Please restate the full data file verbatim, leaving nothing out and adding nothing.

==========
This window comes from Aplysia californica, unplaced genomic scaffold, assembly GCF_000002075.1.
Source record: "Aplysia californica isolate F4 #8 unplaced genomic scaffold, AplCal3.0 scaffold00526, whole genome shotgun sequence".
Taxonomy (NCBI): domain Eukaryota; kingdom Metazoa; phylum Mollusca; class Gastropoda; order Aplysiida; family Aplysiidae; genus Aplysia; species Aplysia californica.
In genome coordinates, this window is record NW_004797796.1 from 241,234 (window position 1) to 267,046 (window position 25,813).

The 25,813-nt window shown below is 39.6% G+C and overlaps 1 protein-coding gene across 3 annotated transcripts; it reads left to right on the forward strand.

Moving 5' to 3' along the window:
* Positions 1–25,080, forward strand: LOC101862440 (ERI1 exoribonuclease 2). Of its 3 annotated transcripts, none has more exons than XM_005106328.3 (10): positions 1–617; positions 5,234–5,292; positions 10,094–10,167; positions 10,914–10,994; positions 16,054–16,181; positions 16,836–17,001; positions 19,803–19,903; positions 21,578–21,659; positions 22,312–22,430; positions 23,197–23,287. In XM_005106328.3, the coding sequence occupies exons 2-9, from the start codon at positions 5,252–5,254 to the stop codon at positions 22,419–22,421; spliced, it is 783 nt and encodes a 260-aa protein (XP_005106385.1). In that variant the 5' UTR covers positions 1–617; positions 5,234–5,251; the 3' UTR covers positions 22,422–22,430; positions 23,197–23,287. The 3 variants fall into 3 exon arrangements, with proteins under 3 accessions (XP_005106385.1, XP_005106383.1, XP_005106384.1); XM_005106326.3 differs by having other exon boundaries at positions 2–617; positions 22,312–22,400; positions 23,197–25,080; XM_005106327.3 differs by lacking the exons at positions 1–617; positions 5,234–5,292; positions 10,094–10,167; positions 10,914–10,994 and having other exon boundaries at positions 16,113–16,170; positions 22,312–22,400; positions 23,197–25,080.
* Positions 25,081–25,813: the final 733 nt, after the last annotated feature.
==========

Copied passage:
This window comes from Aplysia californica, unplaced genomic scaffold, assembly GCF_000002075.1.
Source record: "Aplysia californica isolate F4 #8 unplaced genomic scaffold, AplCal3.0 scaffold00526, whole genome shotgun sequence".
Taxonomy (NCBI): domain Eukaryota; kingdom Metazoa; phylum Mollusca; class Gastropoda; order Aplysiida; family Aplysiidae; genus Aplysia; species Aplysia californica.
In genome coordinates, this window is record NW_004797796.1 from 241,234 (window position 1) to 267,046 (window position 25,813).

The 25,813-nt window shown below is 39.6% G+C and overlaps 1 protein-coding gene across 3 annotated transcripts; it reads left to right on the forward strand.

Moving 5' to 3' along the window:
* Positions 1–25,080, forward strand: LOC101862440 (ERI1 exoribonuclease 2). Of its 3 annotated transcripts, none has more exons than XM_005106328.3 (10): positions 1–617; positions 5,234–5,292; positions 10,094–10,167; positions 10,914–10,994; positions 16,054–16,181; positions 16,836–17,001; positions 19,803–19,903; positions 21,578–21,659; positions 22,312–22,430; positions 23,197–23,287. In XM_005106328.3, the coding sequence occupies exons 2-9, from the start codon at positions 5,252–5,254 to the stop codon at positions 22,419–22,421; spliced, it is 783 nt and encodes a 260-aa protein (XP_005106385.1). In that variant the 5' UTR covers positions 1–617; positions 5,234–5,251; the 3' UTR covers positions 22,422–22,430; positions 23,197–23,287. The 3 variants fall into 3 exon arrangements, with proteins under 3 accessions (XP_005106385.1, XP_005106383.1, XP_005106384.1); XM_005106326.3 differs by having other exon boundaries at positions 2–617; positions 22,312–22,400; positions 23,197–25,080; XM_005106327.3 differs by lacking the exons at positions 1–617; positions 5,234–5,292; positions 10,094–10,167; positions 10,914–10,994 and having other exon boundaries at positions 16,113–16,170; positions 22,312–22,400; positions 23,197–25,080.
* Positions 25,081–25,813: the final 733 nt, after the last annotated feature.